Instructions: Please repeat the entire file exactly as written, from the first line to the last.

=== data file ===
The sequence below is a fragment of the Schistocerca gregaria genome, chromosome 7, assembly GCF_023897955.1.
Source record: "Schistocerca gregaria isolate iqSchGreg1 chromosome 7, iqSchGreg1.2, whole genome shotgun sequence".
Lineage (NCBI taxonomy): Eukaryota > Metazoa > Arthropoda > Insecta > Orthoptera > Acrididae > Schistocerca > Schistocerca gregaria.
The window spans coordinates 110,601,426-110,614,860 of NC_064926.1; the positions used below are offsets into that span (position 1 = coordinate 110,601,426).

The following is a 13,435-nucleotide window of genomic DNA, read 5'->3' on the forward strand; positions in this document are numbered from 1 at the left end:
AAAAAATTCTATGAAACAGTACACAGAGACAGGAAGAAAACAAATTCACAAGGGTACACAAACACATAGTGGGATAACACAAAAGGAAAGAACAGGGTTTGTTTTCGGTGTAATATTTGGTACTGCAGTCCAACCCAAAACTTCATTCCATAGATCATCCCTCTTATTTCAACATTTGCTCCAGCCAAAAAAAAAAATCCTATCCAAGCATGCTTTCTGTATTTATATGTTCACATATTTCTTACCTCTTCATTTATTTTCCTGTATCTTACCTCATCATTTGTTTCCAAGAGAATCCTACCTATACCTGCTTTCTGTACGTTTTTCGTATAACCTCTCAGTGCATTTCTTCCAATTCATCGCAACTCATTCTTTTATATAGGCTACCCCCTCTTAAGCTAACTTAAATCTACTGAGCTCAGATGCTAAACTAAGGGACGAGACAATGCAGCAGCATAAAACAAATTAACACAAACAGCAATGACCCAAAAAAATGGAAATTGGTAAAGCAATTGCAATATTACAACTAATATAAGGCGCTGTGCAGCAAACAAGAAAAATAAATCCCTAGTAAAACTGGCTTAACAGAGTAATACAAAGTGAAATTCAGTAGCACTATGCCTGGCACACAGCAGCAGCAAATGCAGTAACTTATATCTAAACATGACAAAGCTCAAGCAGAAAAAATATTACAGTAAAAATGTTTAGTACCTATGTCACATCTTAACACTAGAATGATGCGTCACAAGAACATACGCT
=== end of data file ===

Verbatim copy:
The sequence below is a fragment of the Schistocerca gregaria genome, chromosome 7, assembly GCF_023897955.1.
Source record: "Schistocerca gregaria isolate iqSchGreg1 chromosome 7, iqSchGreg1.2, whole genome shotgun sequence".
Lineage (NCBI taxonomy): Eukaryota > Metazoa > Arthropoda > Insecta > Orthoptera > Acrididae > Schistocerca > Schistocerca gregaria.
The window spans coordinates 110,601,426-110,614,860 of NC_064926.1; the positions used below are offsets into that span (position 1 = coordinate 110,601,426).

The following is a 13,435-nucleotide window of genomic DNA, read 5'->3' on the forward strand; positions in this document are numbered from 1 at the left end:
AAAAAATTCTATGAAACAGTACACAGAGACAGGAAGAAAACAAATTCACAAGGGTACACAAACACATAGTGGGATAACACAAAAGGAAAGAACAGGGTTTGTTTTCGGTGTAATATTTGGTACTGCAGTCCAACCCAAAACTTCATTCCATAGATCATCCCTCTTATTTCAACATTTGCTCCAGCCAAAAAAAAAAATCCTATCCAAGCATGCTTTCTGTATTTATATGTTCACATATTTCTTACCTCTTCATTTATTTTCCTGTATCTTACCTCATCATTTGTTTCCAAGAGAATCCTACCTATACCTGCTTTCTGTACGTTTTTCGTATAACCTCTCAGTGCATTTCTTCCAATTCATCGCAACTCATTCTTTTATATAGGCTACCCCCTCTTAAGCTAACTTAAATCTACTGAGCTCAGATGCTAAACTAAGGGACGAGACAATGCAGCAGCATAAAACAAATTAACACAAACAGCAATGACCCAAAAAAATGGAAATTGGTAAAGCAATTGCAATATTACAACTAATATAAGGCGCTGTGCAGCAAACAAGAAAAATAAATCCCTAGTAAAACTGGCTTAACAGAGTAATACAAAGTGAAATTCAGTAGCACTATGCCTGGCACACAGCAGCAGCAAATGCAGTAACTTATATCTAAACATGACAAAGCTCAAGCAGAAAAAATATTACAGTAAAAATGTTTAGTACCTATGTCACATCTTAACACTAGAATGATGCGTCACAAGAACATACGCT